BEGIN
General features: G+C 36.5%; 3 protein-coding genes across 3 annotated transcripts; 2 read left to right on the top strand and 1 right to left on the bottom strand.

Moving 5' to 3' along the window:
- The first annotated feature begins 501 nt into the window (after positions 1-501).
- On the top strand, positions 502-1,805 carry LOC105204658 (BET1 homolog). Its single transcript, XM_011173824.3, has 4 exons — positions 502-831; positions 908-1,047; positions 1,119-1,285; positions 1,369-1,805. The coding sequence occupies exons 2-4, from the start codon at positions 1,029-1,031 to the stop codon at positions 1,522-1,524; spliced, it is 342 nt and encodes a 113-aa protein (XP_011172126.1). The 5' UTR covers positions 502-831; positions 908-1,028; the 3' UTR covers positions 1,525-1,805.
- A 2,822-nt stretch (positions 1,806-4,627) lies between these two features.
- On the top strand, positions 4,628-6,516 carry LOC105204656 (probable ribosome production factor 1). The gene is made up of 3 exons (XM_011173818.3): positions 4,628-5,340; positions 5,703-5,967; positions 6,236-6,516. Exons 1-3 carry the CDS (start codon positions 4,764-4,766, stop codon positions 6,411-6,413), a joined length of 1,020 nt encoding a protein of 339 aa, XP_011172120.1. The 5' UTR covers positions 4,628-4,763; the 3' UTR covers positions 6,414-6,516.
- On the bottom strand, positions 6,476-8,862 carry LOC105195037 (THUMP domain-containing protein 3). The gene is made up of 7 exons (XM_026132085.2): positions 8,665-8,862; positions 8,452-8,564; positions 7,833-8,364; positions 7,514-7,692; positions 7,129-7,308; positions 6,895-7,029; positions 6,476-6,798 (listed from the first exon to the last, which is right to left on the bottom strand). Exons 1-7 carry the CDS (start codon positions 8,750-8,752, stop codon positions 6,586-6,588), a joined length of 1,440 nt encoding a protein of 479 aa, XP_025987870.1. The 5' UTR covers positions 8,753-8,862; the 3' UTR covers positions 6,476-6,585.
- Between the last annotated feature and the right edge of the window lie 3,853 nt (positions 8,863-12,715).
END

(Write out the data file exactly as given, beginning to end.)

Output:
General features: G+C 36.5%; 3 protein-coding genes across 3 annotated transcripts; 2 read left to right on the top strand and 1 right to left on the bottom strand.

Moving 5' to 3' along the window:
- The first annotated feature begins 501 nt into the window (after positions 1-501).
- On the top strand, positions 502-1,805 carry LOC105204658 (BET1 homolog). Its single transcript, XM_011173824.3, has 4 exons — positions 502-831; positions 908-1,047; positions 1,119-1,285; positions 1,369-1,805. The coding sequence occupies exons 2-4, from the start codon at positions 1,029-1,031 to the stop codon at positions 1,522-1,524; spliced, it is 342 nt and encodes a 113-aa protein (XP_011172126.1). The 5' UTR covers positions 502-831; positions 908-1,028; the 3' UTR covers positions 1,525-1,805.
- A 2,822-nt stretch (positions 1,806-4,627) lies between these two features.
- On the top strand, positions 4,628-6,516 carry LOC105204656 (probable ribosome production factor 1). The gene is made up of 3 exons (XM_011173818.3): positions 4,628-5,340; positions 5,703-5,967; positions 6,236-6,516. Exons 1-3 carry the CDS (start codon positions 4,764-4,766, stop codon positions 6,411-6,413), a joined length of 1,020 nt encoding a protein of 339 aa, XP_011172120.1. The 5' UTR covers positions 4,628-4,763; the 3' UTR covers positions 6,414-6,516.
- On the bottom strand, positions 6,476-8,862 carry LOC105195037 (THUMP domain-containing protein 3). The gene is made up of 7 exons (XM_026132085.2): positions 8,665-8,862; positions 8,452-8,564; positions 7,833-8,364; positions 7,514-7,692; positions 7,129-7,308; positions 6,895-7,029; positions 6,476-6,798 (listed from the first exon to the last, which is right to left on the bottom strand). Exons 1-7 carry the CDS (start codon positions 8,750-8,752, stop codon positions 6,586-6,588), a joined length of 1,440 nt encoding a protein of 479 aa, XP_025987870.1. The 5' UTR covers positions 8,753-8,862; the 3' UTR covers positions 6,476-6,585.
- Between the last annotated feature and the right edge of the window lie 3,853 nt (positions 8,863-12,715).